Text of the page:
Wednesday, January 02, 2008


Historically in China, Korea and Japan people had stamps or seals which were used to affirm official documents, but in Korea at least, these days a signature with a pen will often suffice - but not for everything. When my wife registered our marriage in a local government office, her parents didn't come with us, so she took her mother and father's stamps, which are called dojang ('도장') in Korean, in order to 'sign' or authenticate the marriage papers on their behalf. This is, incidentally, the point at which she no longer belonged to her family unit in the eyes of this country's civil bureaucracy, but instead formed her own. Normally the man would be the notional head of the family, although I'm not quite sure why there actually needs to be such a designated position, but I think I later established that because I'm a foreigner my wife is the head of our family unit.

For Christmas my wife bought me my own dojang. Unlike those of a Korean person, which would typically have the appropriate Chinese characters representing their name, mine are in the Korean Hangul script and they've managed to fit my name into the space. Here it is (with my name suitably blurred):

This one's made of wood, but my wife has a plastic one and so they aren't all as necessarily aesthetically pleasing. Similarly, cases can vary from the Chinese-style hard case design here to simple plain zip-up pouches. The raised black dot on the stamp indicates which way is up when you're stamping a document, as you wouldn't want to stamp it upside down, especially not when you're dealing with Chinese characters. Mine's already been dipped in a red ink-pad as a test, although the reality is that I'm not sure I'll ever need to use it as a necessity, because I believe that these days most institutions allow signatures rather than requiring a dojang stamp. That said, I understand that Korean Mother still has to use her stamp in the bank sometimes, because she set up her account a long time ago and she hasn't switched over the authorisation method to a signature because it seems it's not entirely straightforward.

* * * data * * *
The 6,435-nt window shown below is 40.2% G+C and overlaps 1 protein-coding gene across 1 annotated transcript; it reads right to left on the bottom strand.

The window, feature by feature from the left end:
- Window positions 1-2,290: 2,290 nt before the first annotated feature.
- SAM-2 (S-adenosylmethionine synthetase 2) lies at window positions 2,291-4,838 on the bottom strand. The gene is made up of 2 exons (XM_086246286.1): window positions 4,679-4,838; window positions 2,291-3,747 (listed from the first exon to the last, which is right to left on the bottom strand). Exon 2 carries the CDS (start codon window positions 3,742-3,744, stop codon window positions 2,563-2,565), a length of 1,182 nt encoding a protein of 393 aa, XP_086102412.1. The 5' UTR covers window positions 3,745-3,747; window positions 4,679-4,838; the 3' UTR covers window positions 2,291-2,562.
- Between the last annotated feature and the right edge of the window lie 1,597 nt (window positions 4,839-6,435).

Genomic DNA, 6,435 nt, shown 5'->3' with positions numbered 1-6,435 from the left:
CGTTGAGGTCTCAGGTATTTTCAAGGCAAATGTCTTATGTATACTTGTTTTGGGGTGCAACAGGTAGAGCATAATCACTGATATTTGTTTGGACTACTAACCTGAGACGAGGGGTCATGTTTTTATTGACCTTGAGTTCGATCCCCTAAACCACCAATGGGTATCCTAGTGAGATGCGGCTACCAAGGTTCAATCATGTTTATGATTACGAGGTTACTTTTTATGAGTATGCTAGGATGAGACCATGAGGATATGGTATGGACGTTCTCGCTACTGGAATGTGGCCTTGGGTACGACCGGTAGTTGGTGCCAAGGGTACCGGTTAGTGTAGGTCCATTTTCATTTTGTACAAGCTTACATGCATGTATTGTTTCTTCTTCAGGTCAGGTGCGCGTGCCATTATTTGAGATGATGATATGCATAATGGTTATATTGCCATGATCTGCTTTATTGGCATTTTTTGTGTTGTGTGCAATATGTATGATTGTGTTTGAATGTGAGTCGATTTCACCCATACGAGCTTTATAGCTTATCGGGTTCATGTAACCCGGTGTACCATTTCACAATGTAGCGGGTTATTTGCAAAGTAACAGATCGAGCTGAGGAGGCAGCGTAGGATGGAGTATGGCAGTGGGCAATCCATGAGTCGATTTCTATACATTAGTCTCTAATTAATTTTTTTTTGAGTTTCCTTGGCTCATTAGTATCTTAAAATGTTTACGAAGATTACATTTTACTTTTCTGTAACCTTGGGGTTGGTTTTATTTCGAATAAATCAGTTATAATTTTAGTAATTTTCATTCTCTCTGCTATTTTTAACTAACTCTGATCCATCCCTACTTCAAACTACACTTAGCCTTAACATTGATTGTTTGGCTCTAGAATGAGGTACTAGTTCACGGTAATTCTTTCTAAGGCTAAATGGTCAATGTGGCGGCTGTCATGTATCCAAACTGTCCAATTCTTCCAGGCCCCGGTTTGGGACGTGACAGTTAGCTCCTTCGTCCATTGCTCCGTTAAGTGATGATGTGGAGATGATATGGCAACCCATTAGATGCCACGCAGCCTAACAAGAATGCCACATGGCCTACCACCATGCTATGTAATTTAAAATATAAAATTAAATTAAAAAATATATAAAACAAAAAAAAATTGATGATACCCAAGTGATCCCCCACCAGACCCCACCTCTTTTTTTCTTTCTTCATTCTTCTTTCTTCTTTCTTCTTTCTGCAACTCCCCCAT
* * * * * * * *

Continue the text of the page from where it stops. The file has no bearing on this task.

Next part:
Apart from the obvious problems of not having your dojang with you when you need it, or not being able to find where you last put it in your apartment, there is another danger. Since it can be used in place of a signature there's a considerable risk of fraud if it should fall into the wrong hands, so it's quite important to keep it safe. Still, I'm really happy to have one as it makes me feel a little more like I have a proper Korean identity, which is becoming an increasingly significant issue given I am being prevented from having my British one.

Korean tags: 도장, 역사

1 comment:

Anonymous said...

get it registered at the local gu office, in contrast to your assumptions, it remains an important device for property transactions legal dealings, negotiating bureaucratic channels.
the gu office may require you to make another that corresponds with your legally registered name. they did for me. business dealings are very difficult to carry out without a registered stamp.

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